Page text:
Tuesday, 31 October 2017 10:46

Fight or Fright, Pt. 2

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You have finished warming up and have put all of your protective gear on. You’ve spent the last 5 minutes mentally preparing yourself for what’s about to happen. ‘It’s all good’, you tell yourself. ‘I am the star here. Everyone is here to make me look good and I’m going to kick butt’. You feel sharp. You feel ready. You feel excited.

The bell goes, and within seconds your partner hits with you with a hard, clean shot.

Things go downhill fast from there. Your adrenaline takes over. Your combinations don’t seem to have an effect, you can’t seem to land any clean shots and you start getting frustrated.

The next round, though with a different partner, feels much the same.

Has this ever happened to you? If the answer is 'yes', then read on.

If you have recently started sparring, then things often feel like that. Even if you’ve been training for a long time, chances are you’ve had days like that.

So what do you do?

In the previous article I discussed some of the mental preparation that we can go through in order to better prepare ourselves for sparring. You can read it by clicking here. This is especially useful if you have only just started sparring and are finding it intimidating.

In this article I’d like to suggest a few tips that can help you cope during and after sparring so that you stay motivated and learn from the experience.

Here are 3 tips to help you deal with the mental side of sparring:

  1. Accept what is– As Dr Gavriel Schneider says in his great book ‘Can I See Your Hands!’ the first step in dealing with extreme situations – and sparring can certainly feel like an extreme situation – is accepting that sometimes bad things happen to good people. 
We all have days where we are just off. It can be incredibly frustrating to get hit or tapped repeatedly without having much success with your own attacks. As I mentioned previously and often, one of the hardest things to get used to is to be able to accept the hit. In other words, being able to take the shot calmly, rather than panic or get angry or frustrated.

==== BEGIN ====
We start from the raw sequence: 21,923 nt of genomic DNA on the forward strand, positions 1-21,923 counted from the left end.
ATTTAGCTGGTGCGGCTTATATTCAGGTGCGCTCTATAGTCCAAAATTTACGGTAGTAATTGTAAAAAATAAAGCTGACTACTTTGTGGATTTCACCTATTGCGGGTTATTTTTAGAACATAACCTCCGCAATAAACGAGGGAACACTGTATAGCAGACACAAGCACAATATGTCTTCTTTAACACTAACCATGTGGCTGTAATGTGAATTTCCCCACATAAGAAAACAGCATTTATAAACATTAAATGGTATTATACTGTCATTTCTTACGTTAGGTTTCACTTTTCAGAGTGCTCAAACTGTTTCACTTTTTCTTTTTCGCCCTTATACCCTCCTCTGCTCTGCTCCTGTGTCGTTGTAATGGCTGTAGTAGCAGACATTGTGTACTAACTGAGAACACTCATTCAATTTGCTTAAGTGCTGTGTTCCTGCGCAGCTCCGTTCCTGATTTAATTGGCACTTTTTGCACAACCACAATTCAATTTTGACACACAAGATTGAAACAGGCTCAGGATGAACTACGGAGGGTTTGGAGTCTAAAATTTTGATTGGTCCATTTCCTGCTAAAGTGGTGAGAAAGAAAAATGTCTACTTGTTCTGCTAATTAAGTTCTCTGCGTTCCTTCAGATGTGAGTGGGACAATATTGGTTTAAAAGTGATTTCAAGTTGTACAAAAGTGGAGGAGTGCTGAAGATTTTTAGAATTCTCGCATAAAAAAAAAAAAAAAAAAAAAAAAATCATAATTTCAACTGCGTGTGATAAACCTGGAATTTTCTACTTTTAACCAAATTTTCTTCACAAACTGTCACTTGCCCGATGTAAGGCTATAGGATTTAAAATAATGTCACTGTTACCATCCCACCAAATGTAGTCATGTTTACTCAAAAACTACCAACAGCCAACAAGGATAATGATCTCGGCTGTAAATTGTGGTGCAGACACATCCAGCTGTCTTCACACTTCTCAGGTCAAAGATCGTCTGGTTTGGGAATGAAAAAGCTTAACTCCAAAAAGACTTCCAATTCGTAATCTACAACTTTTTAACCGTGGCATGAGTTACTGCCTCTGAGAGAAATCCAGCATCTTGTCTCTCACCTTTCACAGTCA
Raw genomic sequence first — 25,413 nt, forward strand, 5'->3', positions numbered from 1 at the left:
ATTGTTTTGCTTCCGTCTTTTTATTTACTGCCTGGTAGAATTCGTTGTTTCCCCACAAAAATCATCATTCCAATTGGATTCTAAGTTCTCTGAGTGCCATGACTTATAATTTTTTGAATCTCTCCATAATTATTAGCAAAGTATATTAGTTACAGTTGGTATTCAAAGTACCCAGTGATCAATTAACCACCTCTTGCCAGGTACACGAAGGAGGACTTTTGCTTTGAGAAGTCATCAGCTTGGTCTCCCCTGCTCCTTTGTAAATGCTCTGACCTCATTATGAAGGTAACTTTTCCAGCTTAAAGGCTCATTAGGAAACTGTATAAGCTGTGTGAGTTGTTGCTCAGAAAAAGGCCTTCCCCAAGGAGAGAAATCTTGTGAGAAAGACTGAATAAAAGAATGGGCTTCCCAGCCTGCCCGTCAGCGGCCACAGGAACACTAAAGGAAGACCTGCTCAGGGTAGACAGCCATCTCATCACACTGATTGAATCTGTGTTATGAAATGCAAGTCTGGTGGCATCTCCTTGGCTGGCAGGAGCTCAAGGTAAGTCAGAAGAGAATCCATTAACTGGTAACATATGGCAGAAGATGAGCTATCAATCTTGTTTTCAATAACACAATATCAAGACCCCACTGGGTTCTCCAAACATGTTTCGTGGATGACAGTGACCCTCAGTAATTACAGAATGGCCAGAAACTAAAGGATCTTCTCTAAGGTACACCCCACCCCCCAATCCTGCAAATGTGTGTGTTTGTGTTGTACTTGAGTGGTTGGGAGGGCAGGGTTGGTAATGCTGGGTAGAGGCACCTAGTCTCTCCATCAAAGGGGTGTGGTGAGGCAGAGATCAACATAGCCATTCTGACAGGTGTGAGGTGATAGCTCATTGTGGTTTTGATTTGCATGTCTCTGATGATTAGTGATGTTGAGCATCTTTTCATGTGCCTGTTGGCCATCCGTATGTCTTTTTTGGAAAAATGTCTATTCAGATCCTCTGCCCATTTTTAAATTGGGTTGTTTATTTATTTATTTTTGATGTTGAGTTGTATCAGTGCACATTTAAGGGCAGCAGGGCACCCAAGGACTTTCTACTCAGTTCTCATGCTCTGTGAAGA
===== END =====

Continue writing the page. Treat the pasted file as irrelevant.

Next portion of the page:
Sometimes, when I have days like that, I shift my focus purely to the ‘move them back’ concept, or what Master de Matos refers to as the ‘Roman Soldier’ Principle. This is also similar to the approach that Kyokushin Karate takes. Often, it’s not getting hit but the fear of getting hit that holds us back. If you are always worried about getting hit, you will never attack successfully – and that’s a powerful life lesson to contemplate. Get hit enough, and that fear goes away. That doesn’t necessarily mean taking multiple hard shots to the head in every session. However it does mean being able to deal with attacks comfortably. So if you are having an off day like that, try shifting the focus to how to take the shot and be ok with it. Work on tightening your defence and riding the punches. If they land a good one just smile and say 'well done', or 'that all you got?'.
    Lastly, focus on identifying the way they move and attack, while receiving. You will learn to be calm in the eye of the storm, and find opportunities even when under stress. This is a valuable life skill, and will yield positive results over time. This also needs to be combined with the ability to speak your mind and work on the same level as your partner, as I discuss here.